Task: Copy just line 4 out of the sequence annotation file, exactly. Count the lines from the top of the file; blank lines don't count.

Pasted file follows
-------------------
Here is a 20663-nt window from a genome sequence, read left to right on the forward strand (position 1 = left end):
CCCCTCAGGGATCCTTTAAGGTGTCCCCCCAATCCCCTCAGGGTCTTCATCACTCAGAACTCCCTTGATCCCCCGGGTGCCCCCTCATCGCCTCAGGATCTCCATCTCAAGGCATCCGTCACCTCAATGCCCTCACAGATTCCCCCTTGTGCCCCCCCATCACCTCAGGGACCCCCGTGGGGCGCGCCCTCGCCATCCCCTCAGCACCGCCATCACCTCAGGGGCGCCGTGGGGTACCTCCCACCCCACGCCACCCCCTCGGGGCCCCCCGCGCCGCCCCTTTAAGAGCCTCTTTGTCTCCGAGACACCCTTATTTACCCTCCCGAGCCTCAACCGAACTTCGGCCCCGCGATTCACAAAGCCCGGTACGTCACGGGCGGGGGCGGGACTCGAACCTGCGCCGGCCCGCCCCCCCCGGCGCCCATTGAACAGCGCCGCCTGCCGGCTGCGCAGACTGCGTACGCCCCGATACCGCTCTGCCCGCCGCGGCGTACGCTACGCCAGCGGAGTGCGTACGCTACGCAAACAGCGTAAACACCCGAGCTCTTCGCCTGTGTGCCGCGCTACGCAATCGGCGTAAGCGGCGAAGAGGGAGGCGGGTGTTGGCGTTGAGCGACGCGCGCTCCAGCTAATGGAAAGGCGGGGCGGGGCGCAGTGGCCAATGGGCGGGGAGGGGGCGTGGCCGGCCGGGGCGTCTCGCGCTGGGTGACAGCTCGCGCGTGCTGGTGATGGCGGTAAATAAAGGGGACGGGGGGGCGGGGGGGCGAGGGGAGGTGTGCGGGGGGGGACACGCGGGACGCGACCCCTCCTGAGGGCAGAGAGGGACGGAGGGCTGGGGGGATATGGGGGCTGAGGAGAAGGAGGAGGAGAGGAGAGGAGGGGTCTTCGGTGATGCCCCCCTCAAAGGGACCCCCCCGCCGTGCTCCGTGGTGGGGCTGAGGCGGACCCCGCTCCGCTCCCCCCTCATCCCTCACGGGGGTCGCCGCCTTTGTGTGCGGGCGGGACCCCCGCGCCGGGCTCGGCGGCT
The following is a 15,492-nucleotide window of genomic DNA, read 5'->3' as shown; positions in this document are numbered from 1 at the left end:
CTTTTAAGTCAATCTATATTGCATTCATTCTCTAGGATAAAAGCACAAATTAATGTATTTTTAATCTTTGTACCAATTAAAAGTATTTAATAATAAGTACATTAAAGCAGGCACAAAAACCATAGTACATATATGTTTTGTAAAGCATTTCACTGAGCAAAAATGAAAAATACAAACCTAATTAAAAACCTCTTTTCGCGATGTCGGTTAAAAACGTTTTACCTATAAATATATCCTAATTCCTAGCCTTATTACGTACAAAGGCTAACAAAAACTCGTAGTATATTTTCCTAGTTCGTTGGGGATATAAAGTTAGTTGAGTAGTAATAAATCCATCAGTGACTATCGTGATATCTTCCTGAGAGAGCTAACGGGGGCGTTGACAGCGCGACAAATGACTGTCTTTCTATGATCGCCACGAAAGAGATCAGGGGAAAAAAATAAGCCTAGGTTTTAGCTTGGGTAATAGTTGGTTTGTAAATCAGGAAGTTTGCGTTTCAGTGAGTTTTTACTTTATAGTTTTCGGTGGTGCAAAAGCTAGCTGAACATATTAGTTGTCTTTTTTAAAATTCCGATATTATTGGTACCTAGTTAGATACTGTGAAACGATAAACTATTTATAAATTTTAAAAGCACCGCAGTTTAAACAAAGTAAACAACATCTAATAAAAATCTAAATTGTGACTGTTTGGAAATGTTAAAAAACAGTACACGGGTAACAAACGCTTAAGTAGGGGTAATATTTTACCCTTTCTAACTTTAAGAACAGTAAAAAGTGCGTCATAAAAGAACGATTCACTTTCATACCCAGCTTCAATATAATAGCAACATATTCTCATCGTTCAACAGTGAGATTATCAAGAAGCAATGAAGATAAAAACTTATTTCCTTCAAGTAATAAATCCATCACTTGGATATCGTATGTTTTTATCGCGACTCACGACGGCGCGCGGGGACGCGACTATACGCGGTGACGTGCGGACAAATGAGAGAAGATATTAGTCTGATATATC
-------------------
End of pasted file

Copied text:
CTTTTAAGTCAATCTATATTGCATTCATTCTCTAGGATAAAAGCACAAATTAATGTATTTTTAATCTTTGTACCAATTAAAAGTATTTAATAATAAGTACATTAAAGCAGGCACAAAAACCATAGTACATATATGTTTTGTAAAGCATTTCACTGAGCAAAAATGAAAAATACAAACCTAATTAAAAACCTCTTTTCGCGATGTCGGTTAAAAACGTTTTACCTATAAATATATCCTAATTCCTAGCCTTATTACGTACAAAGGCTAACAAAAACTCGTAGTATATTTTCCTAGTTCGTTGGGGATATAAAGTTAGTTGAGTAGTAATAAATCCATCAGTGACTATCGTGATATCTTCCTGAGAGAGCTAACGGGGGCGTTGACAGCGCGACAAATGACTGTCTTTCTATGATCGCCACGAAAGAGATCAGGGGAAAAAAATAAGCCTAGGTTTTAGCTTGGGTAATAGTTGGTTTGTAAATCAGGAAGTTTGCGTTTCAGTGAGTTTTTACTTTATAGTTTTCGGTGGTGCAAAAGCTAGCTGAACATATTAGTTGTCTTTTTTAAAATTCCGATATTATTGGTACCTAGTTAGATACTGTGAAACGATAAACTATTTATAAATTTTAAAAGCACCGCAGTTTAAACAAAGTAAACAACATCTAATAAAAATCTAAATTGTGACTGTTTGGAAATGTTAAAAAACAGTACACGGGTAACAAACGCTTAAGTAGGGGTAATATTTTACCCTTTCTAACTTTAAGAACAGTAAAAAGTGCGTCATAAAAGAACGATTCACTTTCATACCCAGCTTCAATATAATAGCAACATATTCTCATCGTTCAACAGTGAGATTATCAAGAAGCAATGAAGATAAAAACTTATTTCCTTCAAGTAATAAATCCATCACTTGGATATCGTATGTTTTTATCGCGACTCACGACGGCGCGCGGGGACGCGACTATACGCGGTGACGTGCGGACAAATGAGAGAAGATATTAGTCTGATATATC